An unlikely yet utterly engaging new take on Sherlock Holmes: as a spiritual guide and master of a Zen-like approach to observation who can provide insight for the modern, skeptical searcher.
Taking inspiration from Holmes's comment to Dr. Watson-- "You see but you do not observe"--Stephen Kendrick examines the stories of Arthur Conan Doyle for the religious and metaphysical lessons they offer. He maintains that detective fiction can be read as religious parable, and that the methods of investigation--particularly that of careful observation, what Buddhism calls "Bare Attention"--used in solving crime are the same methods that yield religious insight when applied to the world and the human heart. the lessons of detection--nothing is insignificant, notice what you see, the bizarre is not always mysterious, never presume anything--are also instructions in how to become attuned to the mystery of life and God.
Wide-ranging and eclectic in its approach, this is a perceptive and entertaining look at a cultural icon, at the most profound issues of life and death, and at what one has to teach us about the other.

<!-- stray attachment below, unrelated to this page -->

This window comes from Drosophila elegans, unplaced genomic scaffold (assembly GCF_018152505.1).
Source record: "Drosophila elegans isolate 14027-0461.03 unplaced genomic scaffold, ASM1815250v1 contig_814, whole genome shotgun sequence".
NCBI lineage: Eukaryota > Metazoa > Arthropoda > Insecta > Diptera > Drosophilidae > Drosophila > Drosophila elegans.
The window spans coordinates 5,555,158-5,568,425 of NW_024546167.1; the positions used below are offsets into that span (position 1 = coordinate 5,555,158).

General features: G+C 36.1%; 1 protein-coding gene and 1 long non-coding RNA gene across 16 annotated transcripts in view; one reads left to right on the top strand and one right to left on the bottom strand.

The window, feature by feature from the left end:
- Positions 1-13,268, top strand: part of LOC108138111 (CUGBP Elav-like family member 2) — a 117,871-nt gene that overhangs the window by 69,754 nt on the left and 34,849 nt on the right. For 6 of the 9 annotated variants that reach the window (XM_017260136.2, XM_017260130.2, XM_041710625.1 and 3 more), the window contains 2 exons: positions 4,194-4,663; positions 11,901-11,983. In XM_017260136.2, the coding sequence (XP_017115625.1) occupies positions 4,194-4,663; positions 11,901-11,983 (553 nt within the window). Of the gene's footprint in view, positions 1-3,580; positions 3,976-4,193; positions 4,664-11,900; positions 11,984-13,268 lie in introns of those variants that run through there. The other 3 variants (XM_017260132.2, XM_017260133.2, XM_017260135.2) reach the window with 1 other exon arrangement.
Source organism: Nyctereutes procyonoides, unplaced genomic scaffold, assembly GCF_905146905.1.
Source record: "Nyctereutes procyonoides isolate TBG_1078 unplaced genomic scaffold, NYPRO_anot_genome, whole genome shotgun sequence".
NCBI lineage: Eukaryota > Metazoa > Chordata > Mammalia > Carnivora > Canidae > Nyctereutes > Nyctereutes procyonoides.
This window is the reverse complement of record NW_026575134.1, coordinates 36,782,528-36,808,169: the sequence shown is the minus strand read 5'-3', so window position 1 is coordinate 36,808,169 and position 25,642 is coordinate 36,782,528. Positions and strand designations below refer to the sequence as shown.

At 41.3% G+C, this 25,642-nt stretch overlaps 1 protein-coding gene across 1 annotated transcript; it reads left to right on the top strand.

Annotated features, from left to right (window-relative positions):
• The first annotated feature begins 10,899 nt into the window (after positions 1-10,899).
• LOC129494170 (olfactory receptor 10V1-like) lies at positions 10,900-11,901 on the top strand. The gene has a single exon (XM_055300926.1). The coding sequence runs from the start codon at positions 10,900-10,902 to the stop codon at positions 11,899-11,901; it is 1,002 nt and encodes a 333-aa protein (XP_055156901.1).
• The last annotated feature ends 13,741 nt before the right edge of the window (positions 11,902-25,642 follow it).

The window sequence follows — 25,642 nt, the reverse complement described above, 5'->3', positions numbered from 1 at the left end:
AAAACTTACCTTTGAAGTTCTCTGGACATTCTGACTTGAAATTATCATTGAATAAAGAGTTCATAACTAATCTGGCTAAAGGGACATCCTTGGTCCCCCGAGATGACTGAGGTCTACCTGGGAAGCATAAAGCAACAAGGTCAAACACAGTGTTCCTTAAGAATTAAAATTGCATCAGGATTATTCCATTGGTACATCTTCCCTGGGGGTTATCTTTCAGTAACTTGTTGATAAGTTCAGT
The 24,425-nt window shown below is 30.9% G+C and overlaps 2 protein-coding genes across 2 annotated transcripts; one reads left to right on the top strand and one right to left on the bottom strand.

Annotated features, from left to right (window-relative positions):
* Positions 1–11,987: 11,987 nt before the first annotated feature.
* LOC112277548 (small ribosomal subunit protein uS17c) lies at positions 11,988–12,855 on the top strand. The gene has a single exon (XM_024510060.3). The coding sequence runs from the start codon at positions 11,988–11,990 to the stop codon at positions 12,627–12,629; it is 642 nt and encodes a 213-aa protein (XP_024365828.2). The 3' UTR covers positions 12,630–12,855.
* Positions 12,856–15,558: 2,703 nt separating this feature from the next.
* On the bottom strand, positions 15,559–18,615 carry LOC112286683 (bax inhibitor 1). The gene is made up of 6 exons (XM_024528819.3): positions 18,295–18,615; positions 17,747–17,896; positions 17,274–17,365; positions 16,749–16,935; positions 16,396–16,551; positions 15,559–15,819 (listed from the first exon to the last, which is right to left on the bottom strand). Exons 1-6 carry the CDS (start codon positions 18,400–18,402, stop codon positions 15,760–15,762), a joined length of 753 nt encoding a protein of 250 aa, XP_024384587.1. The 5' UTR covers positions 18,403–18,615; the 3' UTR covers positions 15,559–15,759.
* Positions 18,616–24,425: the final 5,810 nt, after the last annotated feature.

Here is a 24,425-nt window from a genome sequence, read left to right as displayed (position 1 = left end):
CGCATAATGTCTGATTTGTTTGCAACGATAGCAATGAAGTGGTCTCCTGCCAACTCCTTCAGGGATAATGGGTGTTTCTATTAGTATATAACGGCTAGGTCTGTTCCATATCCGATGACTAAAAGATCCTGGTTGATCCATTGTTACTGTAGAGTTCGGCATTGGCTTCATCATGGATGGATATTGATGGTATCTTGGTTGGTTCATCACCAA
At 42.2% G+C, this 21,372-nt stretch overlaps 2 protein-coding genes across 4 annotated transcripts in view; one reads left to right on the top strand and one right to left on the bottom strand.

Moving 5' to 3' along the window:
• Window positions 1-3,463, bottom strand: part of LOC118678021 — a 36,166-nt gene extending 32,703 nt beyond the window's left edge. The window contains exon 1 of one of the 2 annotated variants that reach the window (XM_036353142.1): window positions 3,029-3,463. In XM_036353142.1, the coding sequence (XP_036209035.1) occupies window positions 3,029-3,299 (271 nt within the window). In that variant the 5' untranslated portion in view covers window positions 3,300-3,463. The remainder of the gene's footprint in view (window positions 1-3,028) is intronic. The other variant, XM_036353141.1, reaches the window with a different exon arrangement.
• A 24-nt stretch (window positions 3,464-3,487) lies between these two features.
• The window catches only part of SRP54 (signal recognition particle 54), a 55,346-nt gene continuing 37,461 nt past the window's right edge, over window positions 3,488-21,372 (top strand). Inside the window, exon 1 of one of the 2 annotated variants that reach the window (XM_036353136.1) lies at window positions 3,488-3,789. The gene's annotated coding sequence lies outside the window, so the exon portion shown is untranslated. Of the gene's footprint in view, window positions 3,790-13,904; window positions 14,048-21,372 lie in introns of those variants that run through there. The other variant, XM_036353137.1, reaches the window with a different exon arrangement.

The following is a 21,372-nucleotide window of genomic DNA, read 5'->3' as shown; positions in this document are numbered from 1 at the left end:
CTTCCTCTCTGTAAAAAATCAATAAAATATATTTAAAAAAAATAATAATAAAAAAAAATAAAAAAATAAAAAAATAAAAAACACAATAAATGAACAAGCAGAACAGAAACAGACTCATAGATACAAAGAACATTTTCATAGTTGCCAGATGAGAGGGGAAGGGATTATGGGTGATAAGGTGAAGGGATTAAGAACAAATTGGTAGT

Arthur Conan Doyle's inimitable detective Sherlock Holmes once remarked to his erstwhile assistant, Dr. Watson, "you see, but you do not observe." Kendrick, the parish minister of the Universalist Church of West Hartford, Conn., contends that Holmes's remark functions much like a Zen koan, generating insights into the realm beyond reason. Kendrick engages in a close reading of Doyle's Sherlock Holmes stories to demonstrate that detective fiction erects a method of discovering truth that requires much of the same engagement that various religions require to discover spiritual insight. Holmes's inquisitiveness and his attention to the details of the case resemble, the author says, what Buddhism calls "bare attention." Following his analysis of the Holmesian "gospel," Kendrick comes to several conclusions: "Our vision is sound; we have to train our hearts and minds to notice what we see"; "Nothing is little; our lives are more significant than we can know; it is often through our pain and guilt that we encounter the hidden God"; "Religion is found not only in the spectacular but in the simple, the ordinary, the plain and everyday, and all this is aglow with the mystery of awe." Kendrick's lively readings of the Sherlock Holmes stories combine a deep sense of how attentiveness to the details of ordinary life can yield extraordinary insights into the life of the spirit. (June)